Monday, January 31, 2011
2) In the left over olive oil, add butter and melt. Add and saute onions & garlic until the onions are translucent. Add mushrooms (if using) and saute until cooked. Add chopped rosemary to the pan.
4) After 35 minutes, remove pork to a plate. Turn heat to medium-high and add chopped sage. Reduce sauce to thicken. If it doesn't thicken to your liking, mix a small amount of cornstarch with either leftover beef broth or water and mix until lumps are gone. Pour cornstarch into boiling sauce and mix well to thicken.
Posted by ~Holly~ at 12:00 PM
Sunday, January 30, 2011
I was recently inspired when I was asked by a fellow gardener to share her friend's melon seeds with other gardeners around the country. It was fun to share seeds, in the hopes they would find a new happy home in a garden across the country.
A little healthier snack is some home canned peaches with Greek yogurt.
Saturday, January 29, 2011
These were the seeds I planted last weekend. I've been pleased by the results.
This is my first season growing onions from seed. I love how they loop up out of the soil, then spring up with the seed attached to the end. Fascinating!
Still no sign of celery. I'm not too worried at this point because I've heard it can take a few weeks. I'm patient....for now.
I'm excited that the Mizuna managed to grow despite the fuzzy looking seeds a few days ago. Mizuna looks very much like other Asian greens as a seedling.
Thursday, January 27, 2011
Wednesday, January 26, 2011
These are the mizuna (asian greens) that I seeded. They're looking a little fuzzy. Oh oh! I may need to reseed them. I hope they're not a total bust!
As you can see, they're all curled up and tangled. Be very gentle when you're untangling them. They're very fragile!
They're still a bit droopy but hopefully this will help and not hurt their growth. I read that cutting them back helps the seedlings concentrate building up a healthy and strong root system.
This is the leftover shavings. I guess they were due for a trim eh? I've heard suggestions on adding them to salads or soups. I wish you had smell-o-vision. They smell wonderful (and I don't even like onions)! I may try them on a baked potato (like chives). I'm not a raw onion fan but eat them cooked. We'll see what I come up with.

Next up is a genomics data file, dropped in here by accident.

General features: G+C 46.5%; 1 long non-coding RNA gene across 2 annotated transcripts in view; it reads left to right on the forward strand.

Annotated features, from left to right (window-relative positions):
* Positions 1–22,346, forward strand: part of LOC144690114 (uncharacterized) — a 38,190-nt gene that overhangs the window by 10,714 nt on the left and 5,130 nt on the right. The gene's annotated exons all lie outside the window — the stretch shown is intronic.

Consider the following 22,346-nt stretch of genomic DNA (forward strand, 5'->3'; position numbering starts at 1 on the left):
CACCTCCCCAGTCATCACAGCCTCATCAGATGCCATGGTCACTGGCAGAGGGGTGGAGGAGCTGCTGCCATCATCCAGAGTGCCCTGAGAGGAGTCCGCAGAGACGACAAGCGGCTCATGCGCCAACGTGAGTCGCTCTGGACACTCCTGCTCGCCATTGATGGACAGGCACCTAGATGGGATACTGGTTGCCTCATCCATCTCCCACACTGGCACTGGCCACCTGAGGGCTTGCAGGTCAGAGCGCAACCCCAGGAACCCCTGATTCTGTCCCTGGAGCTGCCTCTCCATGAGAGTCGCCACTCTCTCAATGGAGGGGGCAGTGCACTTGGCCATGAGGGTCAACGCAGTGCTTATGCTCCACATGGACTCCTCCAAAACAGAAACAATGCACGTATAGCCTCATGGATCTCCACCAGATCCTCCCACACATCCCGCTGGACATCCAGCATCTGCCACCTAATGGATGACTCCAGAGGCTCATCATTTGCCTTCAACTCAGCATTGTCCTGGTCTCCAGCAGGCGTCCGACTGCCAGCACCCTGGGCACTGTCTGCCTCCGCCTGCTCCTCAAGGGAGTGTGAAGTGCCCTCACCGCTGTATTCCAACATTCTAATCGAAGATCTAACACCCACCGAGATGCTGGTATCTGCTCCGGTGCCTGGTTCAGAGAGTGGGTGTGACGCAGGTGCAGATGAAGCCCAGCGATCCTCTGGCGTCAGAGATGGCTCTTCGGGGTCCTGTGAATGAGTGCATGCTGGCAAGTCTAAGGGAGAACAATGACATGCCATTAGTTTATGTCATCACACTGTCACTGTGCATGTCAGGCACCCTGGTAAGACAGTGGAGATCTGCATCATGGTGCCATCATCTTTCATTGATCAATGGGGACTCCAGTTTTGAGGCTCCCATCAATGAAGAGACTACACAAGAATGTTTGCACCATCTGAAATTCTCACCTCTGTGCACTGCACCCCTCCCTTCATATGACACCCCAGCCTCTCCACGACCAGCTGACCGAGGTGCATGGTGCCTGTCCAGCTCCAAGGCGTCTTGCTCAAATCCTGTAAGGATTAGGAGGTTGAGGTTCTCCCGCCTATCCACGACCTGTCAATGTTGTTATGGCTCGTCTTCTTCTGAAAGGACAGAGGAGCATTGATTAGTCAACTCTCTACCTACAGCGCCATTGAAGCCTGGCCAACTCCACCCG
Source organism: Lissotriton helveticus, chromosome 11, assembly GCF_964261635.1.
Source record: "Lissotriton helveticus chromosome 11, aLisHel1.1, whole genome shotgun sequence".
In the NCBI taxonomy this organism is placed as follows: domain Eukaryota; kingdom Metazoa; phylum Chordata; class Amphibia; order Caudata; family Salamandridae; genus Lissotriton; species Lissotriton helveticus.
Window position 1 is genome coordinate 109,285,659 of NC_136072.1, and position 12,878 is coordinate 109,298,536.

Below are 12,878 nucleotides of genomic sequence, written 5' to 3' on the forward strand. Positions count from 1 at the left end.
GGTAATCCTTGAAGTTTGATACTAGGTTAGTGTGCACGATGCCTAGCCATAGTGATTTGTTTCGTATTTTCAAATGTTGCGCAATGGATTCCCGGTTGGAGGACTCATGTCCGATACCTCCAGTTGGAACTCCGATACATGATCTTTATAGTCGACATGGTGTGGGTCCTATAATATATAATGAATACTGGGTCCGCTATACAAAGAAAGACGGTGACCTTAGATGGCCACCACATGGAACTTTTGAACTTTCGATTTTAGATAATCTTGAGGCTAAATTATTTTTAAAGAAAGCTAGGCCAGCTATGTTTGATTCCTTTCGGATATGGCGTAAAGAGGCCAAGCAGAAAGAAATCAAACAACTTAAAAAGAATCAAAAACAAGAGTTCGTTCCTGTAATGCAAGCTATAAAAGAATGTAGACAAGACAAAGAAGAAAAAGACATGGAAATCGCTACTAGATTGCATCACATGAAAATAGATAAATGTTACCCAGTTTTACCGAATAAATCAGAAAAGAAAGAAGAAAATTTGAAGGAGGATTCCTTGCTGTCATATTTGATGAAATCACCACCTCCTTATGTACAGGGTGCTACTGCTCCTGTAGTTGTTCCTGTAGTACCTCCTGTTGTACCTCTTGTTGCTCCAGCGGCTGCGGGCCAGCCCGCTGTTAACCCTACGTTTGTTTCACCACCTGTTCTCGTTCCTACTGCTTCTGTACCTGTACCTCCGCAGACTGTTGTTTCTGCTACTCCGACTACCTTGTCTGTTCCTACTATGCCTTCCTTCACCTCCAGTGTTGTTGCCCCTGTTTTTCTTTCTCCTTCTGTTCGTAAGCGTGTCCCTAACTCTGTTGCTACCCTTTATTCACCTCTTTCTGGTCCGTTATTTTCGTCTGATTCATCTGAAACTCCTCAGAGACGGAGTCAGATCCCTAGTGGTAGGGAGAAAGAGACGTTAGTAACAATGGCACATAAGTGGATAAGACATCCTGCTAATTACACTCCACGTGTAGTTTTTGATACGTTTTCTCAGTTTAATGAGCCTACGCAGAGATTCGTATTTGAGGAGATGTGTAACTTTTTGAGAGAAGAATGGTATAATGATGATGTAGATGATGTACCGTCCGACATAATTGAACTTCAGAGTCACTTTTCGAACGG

Monday, January 24, 2011
I've had this kabocha squash for a while. I've been contemplating what to do with it. I was going to make a roasted squash pasta but came across a recipe for Pasta with Kale Pesto and Roasted Butternut Squash in the NY Times. I decided to use the kabocha for this. I didn't have the pine nuts so I left it out.
This turned out to be a wonderful vegetarian dish. It's perfect for another Meatless Monday!
3) While kabocha is cooking, bring a large pot of salted water to a boil. Have a bowl of iced water on hand. Drop kale into the boiling water and cook for about 45 seconds. Transfer kale to the iced bath when done cooking. Bring the water in the pot back to a boil (add more water if needed) and cook the pasta according to package directions.
5) In a food processor, pulse together kale, pine nuts, garlic, salt and lemon zest until the mixture is smooth and salt has dissolved. With the motor running, slowly drizzle in 1/2 c. olive oil until it is fully incorporated. Taste and add more salt if needed. Add lemon juice and pulse a little while longer to mix well.
Sunday, January 23, 2011
I soaked some Asian spinach seeds overnight in the refrigerator (per package instructions). I thought I'd give this variety another try. I had bad luck with this Red Trooper Spinach last year. None of my plants made it to harvest.
I also planted some Mizuna seeds. They're also tiny like poppy seeds.